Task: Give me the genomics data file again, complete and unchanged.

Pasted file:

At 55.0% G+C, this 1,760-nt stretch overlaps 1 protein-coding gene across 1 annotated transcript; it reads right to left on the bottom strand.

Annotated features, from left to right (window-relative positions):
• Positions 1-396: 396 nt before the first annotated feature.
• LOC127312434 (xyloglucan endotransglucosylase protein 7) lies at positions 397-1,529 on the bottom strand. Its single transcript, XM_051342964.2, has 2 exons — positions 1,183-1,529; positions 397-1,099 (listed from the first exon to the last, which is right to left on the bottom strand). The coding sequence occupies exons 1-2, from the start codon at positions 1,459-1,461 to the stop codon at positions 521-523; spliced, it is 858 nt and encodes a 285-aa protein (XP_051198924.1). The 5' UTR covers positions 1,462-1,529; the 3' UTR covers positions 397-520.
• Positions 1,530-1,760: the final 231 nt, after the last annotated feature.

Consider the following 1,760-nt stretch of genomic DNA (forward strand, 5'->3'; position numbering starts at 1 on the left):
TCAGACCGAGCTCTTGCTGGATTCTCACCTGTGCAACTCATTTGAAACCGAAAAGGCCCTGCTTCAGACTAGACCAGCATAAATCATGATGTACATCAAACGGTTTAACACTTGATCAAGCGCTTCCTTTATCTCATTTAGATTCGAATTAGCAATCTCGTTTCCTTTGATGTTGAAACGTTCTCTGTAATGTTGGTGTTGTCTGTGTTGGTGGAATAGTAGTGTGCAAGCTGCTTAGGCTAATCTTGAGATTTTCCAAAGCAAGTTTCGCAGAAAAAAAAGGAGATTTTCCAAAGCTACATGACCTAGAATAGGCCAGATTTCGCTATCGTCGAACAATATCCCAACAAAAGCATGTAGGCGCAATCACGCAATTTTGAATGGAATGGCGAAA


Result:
At 55.0% G+C, this 1,760-nt stretch overlaps 1 protein-coding gene across 1 annotated transcript; it reads right to left on the bottom strand.

Annotated features, from left to right (window-relative positions):
• Positions 1-396: 396 nt before the first annotated feature.
• LOC127312434 (xyloglucan endotransglucosylase protein 7) lies at positions 397-1,529 on the bottom strand. Its single transcript, XM_051342964.2, has 2 exons — positions 1,183-1,529; positions 397-1,099 (listed from the first exon to the last, which is right to left on the bottom strand). The coding sequence occupies exons 1-2, from the start codon at positions 1,459-1,461 to the stop codon at positions 521-523; spliced, it is 858 nt and encodes a 285-aa protein (XP_051198924.1). The 5' UTR covers positions 1,462-1,529; the 3' UTR covers positions 397-520.
• Positions 1,530-1,760: the final 231 nt, after the last annotated feature.

Consider the following 1,760-nt stretch of genomic DNA (forward strand, 5'->3'; position numbering starts at 1 on the left):
TCAGACCGAGCTCTTGCTGGATTCTCACCTGTGCAACTCATTTGAAACCGAAAAGGCCCTGCTTCAGACTAGACCAGCATAAATCATGATGTACATCAAACGGTTTAACACTTGATCAAGCGCTTCCTTTATCTCATTTAGATTCGAATTAGCAATCTCGTTTCCTTTGATGTTGAAACGTTCTCTGTAATGTTGGTGTTGTCTGTGTTGGTGGAATAGTAGTGTGCAAGCTGCTTAGGCTAATCTTGAGATTTTCCAAAGCAAGTTTCGCAGAAAAAAAAGGAGATTTTCCAAAGCTACATGACCTAGAATAGGCCAGATTTCGCTATCGTCGAACAATATCCCAACAAAAGCATGTAGGCGCAATCACGCAATTTTGAATGGAATGGCGAAA